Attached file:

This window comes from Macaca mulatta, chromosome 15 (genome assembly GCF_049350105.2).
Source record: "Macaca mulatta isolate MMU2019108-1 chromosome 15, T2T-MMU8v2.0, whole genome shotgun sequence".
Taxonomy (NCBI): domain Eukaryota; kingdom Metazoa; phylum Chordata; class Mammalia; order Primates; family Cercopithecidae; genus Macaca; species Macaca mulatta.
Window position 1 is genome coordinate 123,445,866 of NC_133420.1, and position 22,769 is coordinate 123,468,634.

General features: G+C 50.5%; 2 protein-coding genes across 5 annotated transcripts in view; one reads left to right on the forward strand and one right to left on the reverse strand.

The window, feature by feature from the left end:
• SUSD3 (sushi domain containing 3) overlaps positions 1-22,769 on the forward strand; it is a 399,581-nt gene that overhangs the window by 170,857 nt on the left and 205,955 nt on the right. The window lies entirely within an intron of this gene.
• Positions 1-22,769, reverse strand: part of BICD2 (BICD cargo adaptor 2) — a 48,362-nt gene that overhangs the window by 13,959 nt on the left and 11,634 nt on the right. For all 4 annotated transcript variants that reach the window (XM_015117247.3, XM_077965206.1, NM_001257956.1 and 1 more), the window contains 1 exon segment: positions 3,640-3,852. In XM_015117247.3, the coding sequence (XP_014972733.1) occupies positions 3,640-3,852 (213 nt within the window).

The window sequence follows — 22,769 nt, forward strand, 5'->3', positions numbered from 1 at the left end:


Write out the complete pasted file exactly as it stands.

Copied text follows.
This window comes from Macaca mulatta, chromosome 15 (genome assembly GCF_049350105.2).
Source record: "Macaca mulatta isolate MMU2019108-1 chromosome 15, T2T-MMU8v2.0, whole genome shotgun sequence".
Taxonomy (NCBI): domain Eukaryota; kingdom Metazoa; phylum Chordata; class Mammalia; order Primates; family Cercopithecidae; genus Macaca; species Macaca mulatta.
Window position 1 is genome coordinate 123,445,866 of NC_133420.1, and position 22,769 is coordinate 123,468,634.

General features: G+C 50.5%; 2 protein-coding genes across 5 annotated transcripts in view; one reads left to right on the forward strand and one right to left on the reverse strand.

The window, feature by feature from the left end:
• SUSD3 (sushi domain containing 3) overlaps positions 1-22,769 on the forward strand; it is a 399,581-nt gene that overhangs the window by 170,857 nt on the left and 205,955 nt on the right. The window lies entirely within an intron of this gene.
• Positions 1-22,769, reverse strand: part of BICD2 (BICD cargo adaptor 2) — a 48,362-nt gene that overhangs the window by 13,959 nt on the left and 11,634 nt on the right. For all 4 annotated transcript variants that reach the window (XM_015117247.3, XM_077965206.1, NM_001257956.1 and 1 more), the window contains 1 exon segment: positions 3,640-3,852. In XM_015117247.3, the coding sequence (XP_014972733.1) occupies positions 3,640-3,852 (213 nt within the window).

The window sequence follows — 22,769 nt, forward strand, 5'->3', positions numbered from 1 at the left end: